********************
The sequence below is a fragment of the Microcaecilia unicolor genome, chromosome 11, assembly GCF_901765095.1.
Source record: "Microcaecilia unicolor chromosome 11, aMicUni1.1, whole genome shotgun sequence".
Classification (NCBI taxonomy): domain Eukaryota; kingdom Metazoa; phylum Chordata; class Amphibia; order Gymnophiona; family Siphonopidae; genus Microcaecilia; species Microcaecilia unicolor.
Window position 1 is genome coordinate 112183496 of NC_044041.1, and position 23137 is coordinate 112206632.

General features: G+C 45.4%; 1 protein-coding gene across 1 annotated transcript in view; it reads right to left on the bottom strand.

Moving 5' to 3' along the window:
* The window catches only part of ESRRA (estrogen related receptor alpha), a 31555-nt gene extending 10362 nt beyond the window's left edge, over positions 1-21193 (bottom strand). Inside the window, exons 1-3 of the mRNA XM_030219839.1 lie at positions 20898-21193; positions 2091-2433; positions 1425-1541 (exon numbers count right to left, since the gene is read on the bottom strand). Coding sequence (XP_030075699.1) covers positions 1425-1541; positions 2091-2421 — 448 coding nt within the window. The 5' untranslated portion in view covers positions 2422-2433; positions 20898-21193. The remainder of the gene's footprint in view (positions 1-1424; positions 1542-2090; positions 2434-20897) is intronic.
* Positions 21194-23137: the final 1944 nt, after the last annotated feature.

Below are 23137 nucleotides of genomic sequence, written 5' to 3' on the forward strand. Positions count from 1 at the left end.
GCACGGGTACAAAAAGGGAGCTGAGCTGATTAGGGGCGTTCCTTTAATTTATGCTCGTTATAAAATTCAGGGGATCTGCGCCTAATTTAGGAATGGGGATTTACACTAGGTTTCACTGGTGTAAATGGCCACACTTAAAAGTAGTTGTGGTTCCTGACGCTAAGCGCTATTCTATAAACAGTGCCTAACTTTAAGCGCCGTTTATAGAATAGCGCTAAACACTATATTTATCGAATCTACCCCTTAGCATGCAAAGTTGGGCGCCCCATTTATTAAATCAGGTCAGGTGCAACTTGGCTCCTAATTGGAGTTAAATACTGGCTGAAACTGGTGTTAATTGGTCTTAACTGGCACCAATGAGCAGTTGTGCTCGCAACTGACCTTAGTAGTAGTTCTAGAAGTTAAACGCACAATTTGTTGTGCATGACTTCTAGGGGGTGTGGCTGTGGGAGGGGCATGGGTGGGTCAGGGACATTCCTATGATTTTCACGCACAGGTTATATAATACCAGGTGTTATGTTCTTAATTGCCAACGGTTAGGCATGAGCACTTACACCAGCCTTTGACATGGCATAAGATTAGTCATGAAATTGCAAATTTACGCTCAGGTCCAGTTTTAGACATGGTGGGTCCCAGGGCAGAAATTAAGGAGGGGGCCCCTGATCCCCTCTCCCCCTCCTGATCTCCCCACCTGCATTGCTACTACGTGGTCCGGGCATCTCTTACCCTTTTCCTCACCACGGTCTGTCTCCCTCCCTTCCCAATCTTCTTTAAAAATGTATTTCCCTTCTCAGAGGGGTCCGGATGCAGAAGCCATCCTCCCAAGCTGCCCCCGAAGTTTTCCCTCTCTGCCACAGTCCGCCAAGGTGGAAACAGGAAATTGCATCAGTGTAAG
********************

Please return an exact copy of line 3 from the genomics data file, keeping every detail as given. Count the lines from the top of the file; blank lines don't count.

Classification (NCBI taxonomy): domain Eukaryota; kingdom Metazoa; phylum Chordata; class Amphibia; order Gymnophiona; family Siphonopidae; genus Microcaecilia; species Microcaecilia unicolor.